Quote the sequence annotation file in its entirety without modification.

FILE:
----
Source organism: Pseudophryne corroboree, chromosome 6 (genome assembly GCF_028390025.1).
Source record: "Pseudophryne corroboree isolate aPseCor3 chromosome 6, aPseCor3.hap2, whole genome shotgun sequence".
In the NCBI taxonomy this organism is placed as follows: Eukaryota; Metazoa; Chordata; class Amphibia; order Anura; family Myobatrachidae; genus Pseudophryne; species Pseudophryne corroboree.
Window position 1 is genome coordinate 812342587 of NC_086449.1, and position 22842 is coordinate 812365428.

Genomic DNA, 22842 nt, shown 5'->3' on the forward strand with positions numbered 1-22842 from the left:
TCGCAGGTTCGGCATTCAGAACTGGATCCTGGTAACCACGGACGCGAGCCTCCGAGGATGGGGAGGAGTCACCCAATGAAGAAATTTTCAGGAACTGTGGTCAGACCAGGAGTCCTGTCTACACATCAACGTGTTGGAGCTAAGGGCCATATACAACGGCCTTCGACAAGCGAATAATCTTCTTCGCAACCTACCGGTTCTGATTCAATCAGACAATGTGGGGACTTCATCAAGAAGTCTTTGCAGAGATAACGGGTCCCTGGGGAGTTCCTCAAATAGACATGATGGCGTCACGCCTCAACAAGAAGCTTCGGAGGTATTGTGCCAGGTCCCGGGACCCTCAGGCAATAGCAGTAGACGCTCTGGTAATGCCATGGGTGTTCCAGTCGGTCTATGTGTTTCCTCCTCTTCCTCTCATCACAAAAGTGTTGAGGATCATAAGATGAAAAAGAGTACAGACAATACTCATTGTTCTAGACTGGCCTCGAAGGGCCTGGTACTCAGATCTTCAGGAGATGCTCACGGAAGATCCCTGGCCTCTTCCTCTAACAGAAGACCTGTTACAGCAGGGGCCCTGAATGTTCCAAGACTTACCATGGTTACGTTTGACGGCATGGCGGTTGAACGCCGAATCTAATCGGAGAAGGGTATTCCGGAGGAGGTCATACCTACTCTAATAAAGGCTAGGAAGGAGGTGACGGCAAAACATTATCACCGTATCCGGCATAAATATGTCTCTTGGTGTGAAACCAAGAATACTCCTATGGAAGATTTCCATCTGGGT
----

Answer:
Source organism: Pseudophryne corroboree, chromosome 6 (genome assembly GCF_028390025.1).
Source record: "Pseudophryne corroboree isolate aPseCor3 chromosome 6, aPseCor3.hap2, whole genome shotgun sequence".
In the NCBI taxonomy this organism is placed as follows: Eukaryota; Metazoa; Chordata; class Amphibia; order Anura; family Myobatrachidae; genus Pseudophryne; species Pseudophryne corroboree.
Window position 1 is genome coordinate 812342587 of NC_086449.1, and position 22842 is coordinate 812365428.

Genomic DNA, 22842 nt, shown 5'->3' on the forward strand with positions numbered 1-22842 from the left:
TCGCAGGTTCGGCATTCAGAACTGGATCCTGGTAACCACGGACGCGAGCCTCCGAGGATGGGGAGGAGTCACCCAATGAAGAAATTTTCAGGAACTGTGGTCAGACCAGGAGTCCTGTCTACACATCAACGTGTTGGAGCTAAGGGCCATATACAACGGCCTTCGACAAGCGAATAATCTTCTTCGCAACCTACCGGTTCTGATTCAATCAGACAATGTGGGGACTTCATCAAGAAGTCTTTGCAGAGATAACGGGTCCCTGGGGAGTTCCTCAAATAGACATGATGGCGTCACGCCTCAACAAGAAGCTTCGGAGGTATTGTGCCAGGTCCCGGGACCCTCAGGCAATAGCAGTAGACGCTCTGGTAATGCCATGGGTGTTCCAGTCGGTCTATGTGTTTCCTCCTCTTCCTCTCATCACAAAAGTGTTGAGGATCATAAGATGAAAAAGAGTACAGACAATACTCATTGTTCTAGACTGGCCTCGAAGGGCCTGGTACTCAGATCTTCAGGAGATGCTCACGGAAGATCCCTGGCCTCTTCCTCTAACAGAAGACCTGTTACAGCAGGGGCCCTGAATGTTCCAAGACTTACCATGGTTACGTTTGACGGCATGGCGGTTGAACGCCGAATCTAATCGGAGAAGGGTATTCCGGAGGAGGTCATACCTACTCTAATAAAGGCTAGGAAGGAGGTGACGGCAAAACATTATCACCGTATCCGGCATAAATATGTCTCTTGGTGTGAAACCAAGAATACTCCTATGGAAGATTTCCATCTGGGT